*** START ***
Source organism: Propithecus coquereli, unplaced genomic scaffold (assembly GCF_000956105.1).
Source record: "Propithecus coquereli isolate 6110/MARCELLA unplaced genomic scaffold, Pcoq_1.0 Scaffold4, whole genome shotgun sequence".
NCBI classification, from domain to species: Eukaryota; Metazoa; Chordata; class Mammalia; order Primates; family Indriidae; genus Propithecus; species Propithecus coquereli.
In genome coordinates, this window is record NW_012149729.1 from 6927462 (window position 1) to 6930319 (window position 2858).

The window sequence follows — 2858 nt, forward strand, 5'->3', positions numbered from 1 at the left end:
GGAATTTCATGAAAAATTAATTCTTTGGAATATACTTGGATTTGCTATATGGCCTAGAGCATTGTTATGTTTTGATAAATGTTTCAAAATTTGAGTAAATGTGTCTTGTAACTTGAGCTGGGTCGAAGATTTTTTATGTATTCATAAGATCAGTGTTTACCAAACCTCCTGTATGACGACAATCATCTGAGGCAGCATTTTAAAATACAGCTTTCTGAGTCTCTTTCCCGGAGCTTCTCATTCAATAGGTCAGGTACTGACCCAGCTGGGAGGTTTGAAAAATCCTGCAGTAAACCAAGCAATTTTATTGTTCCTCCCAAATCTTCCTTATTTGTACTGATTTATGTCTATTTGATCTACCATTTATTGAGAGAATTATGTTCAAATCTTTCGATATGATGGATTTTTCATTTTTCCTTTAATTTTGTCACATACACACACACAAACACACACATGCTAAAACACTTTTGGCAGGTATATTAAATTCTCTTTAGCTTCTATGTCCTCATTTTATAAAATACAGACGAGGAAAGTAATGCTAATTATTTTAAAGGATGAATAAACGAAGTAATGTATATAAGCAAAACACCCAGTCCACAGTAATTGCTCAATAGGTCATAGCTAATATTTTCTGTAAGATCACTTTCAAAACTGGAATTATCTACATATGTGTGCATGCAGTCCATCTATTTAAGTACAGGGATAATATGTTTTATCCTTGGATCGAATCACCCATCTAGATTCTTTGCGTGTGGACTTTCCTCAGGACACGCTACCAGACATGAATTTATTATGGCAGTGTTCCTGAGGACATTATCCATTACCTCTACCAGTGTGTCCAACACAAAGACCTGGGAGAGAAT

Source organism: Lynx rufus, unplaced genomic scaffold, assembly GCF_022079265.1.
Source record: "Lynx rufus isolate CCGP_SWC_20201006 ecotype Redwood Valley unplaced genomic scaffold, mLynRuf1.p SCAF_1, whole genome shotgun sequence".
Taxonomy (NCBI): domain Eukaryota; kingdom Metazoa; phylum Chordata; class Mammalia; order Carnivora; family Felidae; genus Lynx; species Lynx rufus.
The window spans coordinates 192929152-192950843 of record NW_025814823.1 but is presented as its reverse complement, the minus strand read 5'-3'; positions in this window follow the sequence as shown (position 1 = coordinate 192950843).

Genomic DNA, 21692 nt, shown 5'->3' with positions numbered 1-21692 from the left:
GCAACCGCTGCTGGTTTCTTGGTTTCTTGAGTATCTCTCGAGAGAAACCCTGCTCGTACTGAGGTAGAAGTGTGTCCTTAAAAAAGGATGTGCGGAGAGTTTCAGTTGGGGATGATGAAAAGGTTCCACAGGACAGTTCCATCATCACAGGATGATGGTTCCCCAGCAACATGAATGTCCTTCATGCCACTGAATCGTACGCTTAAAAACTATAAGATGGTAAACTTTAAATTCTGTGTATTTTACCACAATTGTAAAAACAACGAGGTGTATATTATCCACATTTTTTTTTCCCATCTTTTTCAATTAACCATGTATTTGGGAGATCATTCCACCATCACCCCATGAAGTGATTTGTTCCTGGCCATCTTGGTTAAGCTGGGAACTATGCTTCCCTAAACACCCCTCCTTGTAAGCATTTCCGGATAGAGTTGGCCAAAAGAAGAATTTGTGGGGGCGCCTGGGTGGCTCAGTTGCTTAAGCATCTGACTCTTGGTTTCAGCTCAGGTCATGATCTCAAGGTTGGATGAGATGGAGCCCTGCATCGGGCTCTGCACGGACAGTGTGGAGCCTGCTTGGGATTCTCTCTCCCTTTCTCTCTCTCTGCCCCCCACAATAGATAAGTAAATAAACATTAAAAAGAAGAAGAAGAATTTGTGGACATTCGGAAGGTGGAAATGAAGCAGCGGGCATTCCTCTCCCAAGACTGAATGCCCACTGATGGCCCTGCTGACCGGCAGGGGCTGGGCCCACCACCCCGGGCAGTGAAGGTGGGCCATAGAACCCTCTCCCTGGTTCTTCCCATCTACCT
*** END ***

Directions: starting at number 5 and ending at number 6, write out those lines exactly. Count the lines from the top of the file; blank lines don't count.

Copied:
The window sequence follows — 2858 nt, forward strand, 5'->3', positions numbered from 1 at the left end:
GGAATTTCATGAAAAATTAATTCTTTGGAATATACTTGGATTTGCTATATGGCCTAGAGCATTGTTATGTTTTGATAAATGTTTCAAAATTTGAGTAAATGTGTCTTGTAACTTGAGCTGGGTCGAAGATTTTTTATGTATTCATAAGATCAGTGTTTACCAAACCTCCTGTATGACGACAATCATCTGAGGCAGCATTTTAAAATACAGCTTTCTGAGTCTCTTTCCCGGAGCTTCTCATTCAATAGGTCAGGTACTGACCCAGCTGGGAGGTTTGAAAAATCCTGCAGTAAACCAAGCAATTTTATTGTTCCTCCCAAATCTTCCTTATTTGTACTGATTTATGTCTATTTGATCTACCATTTATTGAGAGAATTATGTTCAAATCTTTCGATATGATGGATTTTTCATTTTTCCTTTAATTTTGTCACATACACACACACAAACACACACATGCTAAAACACTTTTGGCAGGTATATTAAATTCTCTTTAGCTTCTATGTCCTCATTTTATAAAATACAGACGAGGAAAGTAATGCTAATTATTTTAAAGGATGAATAAACGAAGTAATGTATATAAGCAAAACACCCAGTCCACAGTAATTGCTCAATAGGTCATAGCTAATATTTTCTGTAAGATCACTTTCAAAACTGGAATTATCTACATATGTGTGCATGCAGTCCATCTATTTAAGTACAGGGATAATATGTTTTATCCTTGGATCGAATCACCCATCTAGATTCTTTGCGTGTGGACTTTCCTCAGGACACGCTACCAGACATGAATTTATTATGGCAGTGTTCCTGAGGACATTATCCATTACCTCTACCAGTGTGTCCAACACAAAGACCTGGGAGAGAAT